Topic
  • 5 replies
  • Latest Post - ‏2012-08-16T04:30:07Z by gr8yash
SystemAdmin
SystemAdmin
4447 Posts

Pinned topic Design Pattern

‏2002-01-31T13:21:27Z |
Is it possible for a Session Bean which implements Session Facade pattern to
call an Entity bean directly? Our Client insists that a True Session Bean
(which does not implement Session Facade pattern) can only call an Entity Bean
and not a Session Bean which implements SessionFacade. In effect they want us
to introduce a layer of Session Bean between Session Facade Bean and Entity
Bean. Please advise us.
Thanks in advance.
Updated on 2012-08-16T04:30:07Z at 2012-08-16T04:30:07Z by gr8yash
  • SystemAdmin
    SystemAdmin
    4447 Posts

    RE: Design Pattern

    ‏2002-06-18T20:07:37Z  
    I think both you and your client are right, although I think you are "more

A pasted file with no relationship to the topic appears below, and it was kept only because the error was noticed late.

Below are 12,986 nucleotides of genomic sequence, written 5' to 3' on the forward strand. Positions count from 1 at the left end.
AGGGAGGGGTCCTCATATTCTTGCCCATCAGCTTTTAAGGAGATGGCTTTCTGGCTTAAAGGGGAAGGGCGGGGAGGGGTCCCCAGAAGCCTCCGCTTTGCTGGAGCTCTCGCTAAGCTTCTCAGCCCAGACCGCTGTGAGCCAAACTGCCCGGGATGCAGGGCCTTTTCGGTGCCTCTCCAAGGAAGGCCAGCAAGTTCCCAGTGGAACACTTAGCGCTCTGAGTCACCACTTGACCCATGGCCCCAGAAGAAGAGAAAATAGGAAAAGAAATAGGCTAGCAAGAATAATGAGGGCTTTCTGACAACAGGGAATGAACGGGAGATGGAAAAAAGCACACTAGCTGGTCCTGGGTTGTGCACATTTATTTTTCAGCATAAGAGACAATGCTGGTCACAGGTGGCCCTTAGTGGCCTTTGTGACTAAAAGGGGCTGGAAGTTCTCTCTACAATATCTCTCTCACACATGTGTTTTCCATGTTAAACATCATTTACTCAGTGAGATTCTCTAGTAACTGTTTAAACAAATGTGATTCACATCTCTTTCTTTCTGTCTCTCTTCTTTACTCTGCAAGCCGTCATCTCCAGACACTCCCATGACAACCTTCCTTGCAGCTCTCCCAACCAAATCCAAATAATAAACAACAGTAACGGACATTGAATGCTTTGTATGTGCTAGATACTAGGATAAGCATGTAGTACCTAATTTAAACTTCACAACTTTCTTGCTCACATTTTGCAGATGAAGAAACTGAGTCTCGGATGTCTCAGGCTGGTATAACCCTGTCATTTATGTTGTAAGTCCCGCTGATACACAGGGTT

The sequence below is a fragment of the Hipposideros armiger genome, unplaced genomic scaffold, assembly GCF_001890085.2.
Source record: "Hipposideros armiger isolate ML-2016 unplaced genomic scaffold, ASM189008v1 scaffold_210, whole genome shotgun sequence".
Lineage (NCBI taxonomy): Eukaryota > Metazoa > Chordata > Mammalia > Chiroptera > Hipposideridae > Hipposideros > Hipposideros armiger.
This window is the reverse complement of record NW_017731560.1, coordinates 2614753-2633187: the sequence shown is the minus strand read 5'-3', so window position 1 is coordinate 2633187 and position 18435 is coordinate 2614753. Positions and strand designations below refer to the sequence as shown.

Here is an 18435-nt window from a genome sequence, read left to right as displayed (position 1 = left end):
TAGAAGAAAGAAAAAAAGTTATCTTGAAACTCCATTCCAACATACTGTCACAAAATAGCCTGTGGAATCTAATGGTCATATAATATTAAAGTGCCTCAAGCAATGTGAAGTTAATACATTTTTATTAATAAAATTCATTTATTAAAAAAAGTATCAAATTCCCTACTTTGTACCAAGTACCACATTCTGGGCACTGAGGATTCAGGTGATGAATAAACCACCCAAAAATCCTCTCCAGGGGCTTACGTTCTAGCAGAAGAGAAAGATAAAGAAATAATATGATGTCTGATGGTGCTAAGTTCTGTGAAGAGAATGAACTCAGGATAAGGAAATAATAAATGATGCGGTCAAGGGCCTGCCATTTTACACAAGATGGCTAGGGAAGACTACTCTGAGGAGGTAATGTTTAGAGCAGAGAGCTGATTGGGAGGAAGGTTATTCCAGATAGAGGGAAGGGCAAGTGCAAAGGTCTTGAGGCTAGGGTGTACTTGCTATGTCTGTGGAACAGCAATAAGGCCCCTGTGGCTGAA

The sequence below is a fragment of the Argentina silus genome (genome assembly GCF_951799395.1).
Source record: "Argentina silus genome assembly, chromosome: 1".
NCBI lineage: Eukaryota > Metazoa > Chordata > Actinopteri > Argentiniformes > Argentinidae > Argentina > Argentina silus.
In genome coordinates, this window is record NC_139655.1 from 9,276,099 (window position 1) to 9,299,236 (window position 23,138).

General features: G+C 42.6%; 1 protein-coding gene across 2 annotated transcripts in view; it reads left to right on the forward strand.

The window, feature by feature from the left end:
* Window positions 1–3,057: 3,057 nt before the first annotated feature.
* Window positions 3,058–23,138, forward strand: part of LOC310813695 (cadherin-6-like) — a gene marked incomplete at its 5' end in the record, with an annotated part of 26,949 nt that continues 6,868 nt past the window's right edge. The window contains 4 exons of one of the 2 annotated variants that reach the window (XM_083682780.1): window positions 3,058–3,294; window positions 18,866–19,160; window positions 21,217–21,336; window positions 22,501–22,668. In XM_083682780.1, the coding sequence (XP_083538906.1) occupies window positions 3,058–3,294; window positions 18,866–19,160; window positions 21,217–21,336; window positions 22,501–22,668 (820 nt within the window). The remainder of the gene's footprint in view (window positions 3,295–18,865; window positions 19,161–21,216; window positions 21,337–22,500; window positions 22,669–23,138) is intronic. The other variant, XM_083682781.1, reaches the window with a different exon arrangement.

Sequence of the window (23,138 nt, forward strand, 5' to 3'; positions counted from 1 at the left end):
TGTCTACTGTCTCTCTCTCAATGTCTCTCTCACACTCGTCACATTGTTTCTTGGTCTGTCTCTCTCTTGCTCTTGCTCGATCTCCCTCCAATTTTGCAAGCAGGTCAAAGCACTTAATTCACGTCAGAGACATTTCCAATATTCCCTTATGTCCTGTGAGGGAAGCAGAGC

right" than your client! :)

    To answer your first question: Can an ejb implementing session facade access a
    entity bean directly? Yes, most certainly. In fact, you'd do that rather
    routinely, more so with the tightly coupled subsystems you can develop using
    local interfaces under EJB 2.0.

    Basically, you should look at the session facade as a gateway to a subsystem.
    Which means that you can certainly have a super-session facade acting as a
    mediator between multiple subsystems (i.e. it would aggregate multiple facades)

    Take a look at the developerWorks article "Rules and Patterns for Session
    Facades" for details: